Waking up a sleepy industry - innovation within the insurance industry

Retail Financial Services

01 June 2017

Retail Financial Services


Affinia    hood-group-logo-240-x-120-1.jpg

Moderator:  Scott Walters - Affinia

Expert: Gavin Dobson – Hood Group

The session was split into three areas for discussion:

  • What are the key trends that are going to transform the market in the next 5 years?
  • What new start up brands are threatening to disrupt traditional consumer brands and insurers?
  • What practical ways can you encourage innovation in your organisation?

What are the key trends that are going to transform the market in the next 5 years? 

  • There was a consensus that the insurance industry is hog tied by legacy systems and attitudes that make innovation very difficult to achieve. 
  • Consumers are not interested in insurance: they do not wake up in the morning and yearn for insurance, but they do need it. 
  • While it is easy to market lifestyle products; holidays, games, theatre etc, it is far harder to make someone excited about an insurance product. 
  • It was generally agreed that innovation in insurance will not be about new products in the traditional sense, but new ways of transacting, marketing, promoting product.
  • Peer to peer propositions and the sharing economy are areas that insurers need to take note of. 
  • Unbundling products and pay as you use propositions are the future. 
  • Lifestyle promotions can drive sales. The Vitality product was given as a good example of insurers who have recognised that people want to be rewarded for the good behaviors that underwriters value such as going to the gym, eating properly etc. 
  • The rise of GPS location tracking, Fitbit etc, has given insurers a wealth of information that can be used during underwriting. 
  • Insurers and banks consider themselves slaves to their IT systems rather than masters. Insurance company records have historically not lent themselves to easy interrogation or manipulation for CRM purposes. In order for innovation to occur this can mean looking at outside resource, JV’s with startups, taking over startups, or hot housing innovation. 
  • Using big data should make selling home insurance as simple as travel insurance. A caller’s phone number can be linked to an address and postcode. The system should be able to tell how long they lived there from land registry, and how old the house is. Credit records can tell the financial risk, google maps what sort of house it is and how well looked after, and crime statistics and flooding information from the environment agency is readily available. The system could even use Facebook, Instagram, Twitter, LinkedIn to see what else the customer gets up to.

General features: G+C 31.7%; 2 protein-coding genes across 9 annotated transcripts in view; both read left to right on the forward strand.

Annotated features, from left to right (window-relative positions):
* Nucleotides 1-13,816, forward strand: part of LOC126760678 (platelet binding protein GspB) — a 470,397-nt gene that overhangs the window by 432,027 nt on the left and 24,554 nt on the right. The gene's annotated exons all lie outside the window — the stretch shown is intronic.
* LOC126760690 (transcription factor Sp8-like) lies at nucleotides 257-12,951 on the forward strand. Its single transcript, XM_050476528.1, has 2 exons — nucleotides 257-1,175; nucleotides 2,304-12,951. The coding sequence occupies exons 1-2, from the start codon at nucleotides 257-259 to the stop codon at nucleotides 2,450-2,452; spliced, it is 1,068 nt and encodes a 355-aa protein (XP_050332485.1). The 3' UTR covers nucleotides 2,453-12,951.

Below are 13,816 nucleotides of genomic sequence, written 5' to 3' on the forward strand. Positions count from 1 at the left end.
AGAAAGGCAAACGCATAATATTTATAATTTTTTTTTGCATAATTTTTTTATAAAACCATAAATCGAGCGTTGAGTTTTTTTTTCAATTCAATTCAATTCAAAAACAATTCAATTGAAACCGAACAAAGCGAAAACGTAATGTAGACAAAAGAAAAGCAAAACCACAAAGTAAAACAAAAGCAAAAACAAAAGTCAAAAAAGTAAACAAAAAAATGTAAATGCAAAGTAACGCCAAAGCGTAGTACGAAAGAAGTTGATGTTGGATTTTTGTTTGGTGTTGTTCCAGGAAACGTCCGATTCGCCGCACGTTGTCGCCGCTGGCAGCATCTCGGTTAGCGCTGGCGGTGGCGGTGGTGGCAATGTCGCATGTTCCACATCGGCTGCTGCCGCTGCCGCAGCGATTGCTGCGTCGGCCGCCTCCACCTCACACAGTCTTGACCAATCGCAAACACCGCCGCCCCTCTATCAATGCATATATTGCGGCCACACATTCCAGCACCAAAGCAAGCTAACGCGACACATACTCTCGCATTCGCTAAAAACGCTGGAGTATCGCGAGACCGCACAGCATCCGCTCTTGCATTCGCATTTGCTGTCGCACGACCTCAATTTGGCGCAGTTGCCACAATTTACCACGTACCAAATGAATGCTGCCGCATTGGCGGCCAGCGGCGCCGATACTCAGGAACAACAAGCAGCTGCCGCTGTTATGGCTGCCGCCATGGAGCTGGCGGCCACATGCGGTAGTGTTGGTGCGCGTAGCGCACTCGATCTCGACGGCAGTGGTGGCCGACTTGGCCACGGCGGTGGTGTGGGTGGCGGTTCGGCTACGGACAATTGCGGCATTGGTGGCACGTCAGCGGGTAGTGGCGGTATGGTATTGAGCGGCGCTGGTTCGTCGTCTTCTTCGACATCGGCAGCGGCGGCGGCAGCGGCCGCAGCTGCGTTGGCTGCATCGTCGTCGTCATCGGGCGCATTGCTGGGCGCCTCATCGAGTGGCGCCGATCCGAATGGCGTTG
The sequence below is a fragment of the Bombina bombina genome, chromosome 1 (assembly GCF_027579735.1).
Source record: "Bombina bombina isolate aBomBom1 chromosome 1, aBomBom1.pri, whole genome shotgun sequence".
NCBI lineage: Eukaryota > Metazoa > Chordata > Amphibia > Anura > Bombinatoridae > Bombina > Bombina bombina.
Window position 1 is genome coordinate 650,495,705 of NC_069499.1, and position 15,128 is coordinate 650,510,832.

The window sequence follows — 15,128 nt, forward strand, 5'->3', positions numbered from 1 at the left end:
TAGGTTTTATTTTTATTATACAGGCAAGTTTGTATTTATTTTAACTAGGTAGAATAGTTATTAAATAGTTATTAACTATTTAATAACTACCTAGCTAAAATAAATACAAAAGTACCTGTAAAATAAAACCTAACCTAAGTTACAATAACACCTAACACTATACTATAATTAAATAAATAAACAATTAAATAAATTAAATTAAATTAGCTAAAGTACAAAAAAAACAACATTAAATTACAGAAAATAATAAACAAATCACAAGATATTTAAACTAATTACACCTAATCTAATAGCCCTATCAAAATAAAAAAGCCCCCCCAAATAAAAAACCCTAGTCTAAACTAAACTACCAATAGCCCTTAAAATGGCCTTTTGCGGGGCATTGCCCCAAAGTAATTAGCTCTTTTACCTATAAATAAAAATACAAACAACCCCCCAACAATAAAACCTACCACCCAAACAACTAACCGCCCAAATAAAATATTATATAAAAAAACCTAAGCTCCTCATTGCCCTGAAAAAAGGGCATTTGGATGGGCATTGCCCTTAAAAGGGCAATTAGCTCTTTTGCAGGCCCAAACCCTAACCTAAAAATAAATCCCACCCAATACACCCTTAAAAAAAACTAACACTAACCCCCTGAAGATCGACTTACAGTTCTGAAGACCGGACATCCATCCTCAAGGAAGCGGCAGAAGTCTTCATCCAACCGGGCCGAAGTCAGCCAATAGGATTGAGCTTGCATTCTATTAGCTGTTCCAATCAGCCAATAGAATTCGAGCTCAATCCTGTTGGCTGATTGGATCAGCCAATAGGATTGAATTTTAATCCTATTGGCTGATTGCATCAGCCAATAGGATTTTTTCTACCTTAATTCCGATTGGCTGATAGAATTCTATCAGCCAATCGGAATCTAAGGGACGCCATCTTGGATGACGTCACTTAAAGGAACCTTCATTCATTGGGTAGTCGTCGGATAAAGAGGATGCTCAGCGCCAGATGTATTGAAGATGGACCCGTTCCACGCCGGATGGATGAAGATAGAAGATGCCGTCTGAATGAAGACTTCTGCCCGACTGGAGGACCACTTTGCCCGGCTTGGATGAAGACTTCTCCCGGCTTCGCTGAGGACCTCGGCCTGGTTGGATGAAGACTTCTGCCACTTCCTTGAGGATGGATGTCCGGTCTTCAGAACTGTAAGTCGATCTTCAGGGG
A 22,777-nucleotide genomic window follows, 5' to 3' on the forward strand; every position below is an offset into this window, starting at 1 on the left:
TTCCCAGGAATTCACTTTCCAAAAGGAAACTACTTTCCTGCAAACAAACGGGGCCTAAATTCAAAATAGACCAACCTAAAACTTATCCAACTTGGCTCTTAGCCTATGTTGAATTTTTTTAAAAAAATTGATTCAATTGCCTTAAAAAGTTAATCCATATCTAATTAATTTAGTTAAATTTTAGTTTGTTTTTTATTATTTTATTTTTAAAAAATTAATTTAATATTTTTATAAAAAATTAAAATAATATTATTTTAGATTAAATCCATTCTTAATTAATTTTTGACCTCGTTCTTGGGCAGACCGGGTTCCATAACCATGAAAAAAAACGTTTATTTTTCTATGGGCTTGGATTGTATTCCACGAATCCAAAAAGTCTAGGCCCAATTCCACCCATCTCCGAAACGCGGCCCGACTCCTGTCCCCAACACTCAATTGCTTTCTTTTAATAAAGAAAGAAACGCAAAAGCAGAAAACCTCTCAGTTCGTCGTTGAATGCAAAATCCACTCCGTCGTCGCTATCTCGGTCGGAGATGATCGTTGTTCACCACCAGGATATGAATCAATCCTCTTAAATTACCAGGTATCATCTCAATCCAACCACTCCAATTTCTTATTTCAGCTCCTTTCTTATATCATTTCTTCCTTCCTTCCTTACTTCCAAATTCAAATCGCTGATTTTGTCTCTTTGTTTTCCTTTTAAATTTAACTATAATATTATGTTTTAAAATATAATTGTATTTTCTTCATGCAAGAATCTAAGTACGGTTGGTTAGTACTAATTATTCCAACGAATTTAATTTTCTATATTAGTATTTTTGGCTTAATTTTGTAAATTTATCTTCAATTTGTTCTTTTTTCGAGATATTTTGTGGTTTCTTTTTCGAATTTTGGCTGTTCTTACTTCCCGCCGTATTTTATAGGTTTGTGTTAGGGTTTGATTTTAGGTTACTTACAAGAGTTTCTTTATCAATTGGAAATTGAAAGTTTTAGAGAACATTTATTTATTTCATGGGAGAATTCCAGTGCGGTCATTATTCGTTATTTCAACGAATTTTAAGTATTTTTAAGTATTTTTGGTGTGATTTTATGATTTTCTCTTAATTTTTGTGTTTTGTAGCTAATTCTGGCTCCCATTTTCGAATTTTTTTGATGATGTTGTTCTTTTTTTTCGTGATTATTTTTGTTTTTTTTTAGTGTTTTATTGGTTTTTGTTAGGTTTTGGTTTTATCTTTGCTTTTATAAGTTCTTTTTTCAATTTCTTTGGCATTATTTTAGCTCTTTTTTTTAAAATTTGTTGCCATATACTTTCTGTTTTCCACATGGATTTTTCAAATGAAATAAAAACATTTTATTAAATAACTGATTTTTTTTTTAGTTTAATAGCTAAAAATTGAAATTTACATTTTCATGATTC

• Customers’ expectations are changing and what they can expect to achieve in life also. No longer is the assumption that you get a job, get married, buy a house and settle down. Younger people are far more interested in how they can get on the property ladder than whether they need a pension. 
  • Machine learning and artificial intelligence are seen as the new ways to streamline business, reduce errors and costs.

What new start up brands are threatening to disrupt traditional consumer brands and insurers? 

  • New startups in the insurance arena are generally considered a good thing. One reason is that to transform a sleeping industry it will not be done from within. New guys with new ideas, not traditional insurers will provide new markets.
  •  The new startups may be in peer to peer, Awareness and aggregators who are promoting product, possibly in different ways. 
  • Gamification, the application of game-design elements and game principles in non-game contexts is where startups could have a major influence on how and what the insurance industry will be selling in the future. Immediate purchase of insurance in the same way you buy a game on an app. Far from being threats to established brands and insurers startups should be seen to be breathing life into the industry.  
  • You need the right culture in your business to be able to breed innovation. 
  • Two businesses in the group had hot housed their innovation areas out of the established HQ structure. Offices were set up and treated like a startup venture. These businesses were given carte blanche to come up with ideas, prototypes and test the theories. By being outside of the “that will never work,” “that will never happen,” “that will never get signed off by compliance” culture they created their own culture that allows for innovation. 
  • Employing non-insurance professionals was then seen as an advantage, to bring in new ideas and ways of doing things. 
  • Breeding a culture of innovation is easily said but difficult to achieve, there will always be more followers than leaders. But if the insurance industry is to flourish, new ideas, products, and services for the millennial generation, and probably imagined, designed, and created by the millennial generation need to be adopted.